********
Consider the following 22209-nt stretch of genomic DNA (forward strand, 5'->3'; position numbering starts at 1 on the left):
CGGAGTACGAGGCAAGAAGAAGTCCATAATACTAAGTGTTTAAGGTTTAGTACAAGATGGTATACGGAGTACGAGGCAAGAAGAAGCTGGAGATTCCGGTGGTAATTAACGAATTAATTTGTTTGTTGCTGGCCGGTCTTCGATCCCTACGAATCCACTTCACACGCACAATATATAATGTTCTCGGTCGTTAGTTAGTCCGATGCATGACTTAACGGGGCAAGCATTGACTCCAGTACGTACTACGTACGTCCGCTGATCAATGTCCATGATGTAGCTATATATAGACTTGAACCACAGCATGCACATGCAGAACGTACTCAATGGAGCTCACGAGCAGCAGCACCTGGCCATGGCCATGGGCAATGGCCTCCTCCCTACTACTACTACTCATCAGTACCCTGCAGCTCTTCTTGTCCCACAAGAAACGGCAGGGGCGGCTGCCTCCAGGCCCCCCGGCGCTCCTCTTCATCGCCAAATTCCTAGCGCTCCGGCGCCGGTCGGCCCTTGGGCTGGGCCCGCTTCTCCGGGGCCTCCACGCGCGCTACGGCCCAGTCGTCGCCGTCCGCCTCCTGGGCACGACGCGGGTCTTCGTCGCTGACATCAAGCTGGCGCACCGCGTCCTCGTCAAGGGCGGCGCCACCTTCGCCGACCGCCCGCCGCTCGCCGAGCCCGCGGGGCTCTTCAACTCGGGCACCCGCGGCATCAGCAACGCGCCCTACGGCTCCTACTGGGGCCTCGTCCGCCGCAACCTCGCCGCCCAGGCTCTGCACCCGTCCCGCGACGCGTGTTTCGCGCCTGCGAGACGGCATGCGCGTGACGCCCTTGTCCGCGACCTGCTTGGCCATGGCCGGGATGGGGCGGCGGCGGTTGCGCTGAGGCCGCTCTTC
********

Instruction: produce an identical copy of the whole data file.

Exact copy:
Consider the following 22209-nt stretch of genomic DNA (forward strand, 5'->3'; position numbering starts at 1 on the left):
CGGAGTACGAGGCAAGAAGAAGTCCATAATACTAAGTGTTTAAGGTTTAGTACAAGATGGTATACGGAGTACGAGGCAAGAAGAAGCTGGAGATTCCGGTGGTAATTAACGAATTAATTTGTTTGTTGCTGGCCGGTCTTCGATCCCTACGAATCCACTTCACACGCACAATATATAATGTTCTCGGTCGTTAGTTAGTCCGATGCATGACTTAACGGGGCAAGCATTGACTCCAGTACGTACTACGTACGTCCGCTGATCAATGTCCATGATGTAGCTATATATAGACTTGAACCACAGCATGCACATGCAGAACGTACTCAATGGAGCTCACGAGCAGCAGCACCTGGCCATGGCCATGGGCAATGGCCTCCTCCCTACTACTACTACTCATCAGTACCCTGCAGCTCTTCTTGTCCCACAAGAAACGGCAGGGGCGGCTGCCTCCAGGCCCCCCGGCGCTCCTCTTCATCGCCAAATTCCTAGCGCTCCGGCGCCGGTCGGCCCTTGGGCTGGGCCCGCTTCTCCGGGGCCTCCACGCGCGCTACGGCCCAGTCGTCGCCGTCCGCCTCCTGGGCACGACGCGGGTCTTCGTCGCTGACATCAAGCTGGCGCACCGCGTCCTCGTCAAGGGCGGCGCCACCTTCGCCGACCGCCCGCCGCTCGCCGAGCCCGCGGGGCTCTTCAACTCGGGCACCCGCGGCATCAGCAACGCGCCCTACGGCTCCTACTGGGGCCTCGTCCGCCGCAACCTCGCCGCCCAGGCTCTGCACCCGTCCCGCGACGCGTGTTTCGCGCCTGCGAGACGGCATGCGCGTGACGCCCTTGTCCGCGACCTGCTTGGCCATGGCCGGGATGGGGCGGCGGCGGTTGCGCTGAGGCCGCTCTTC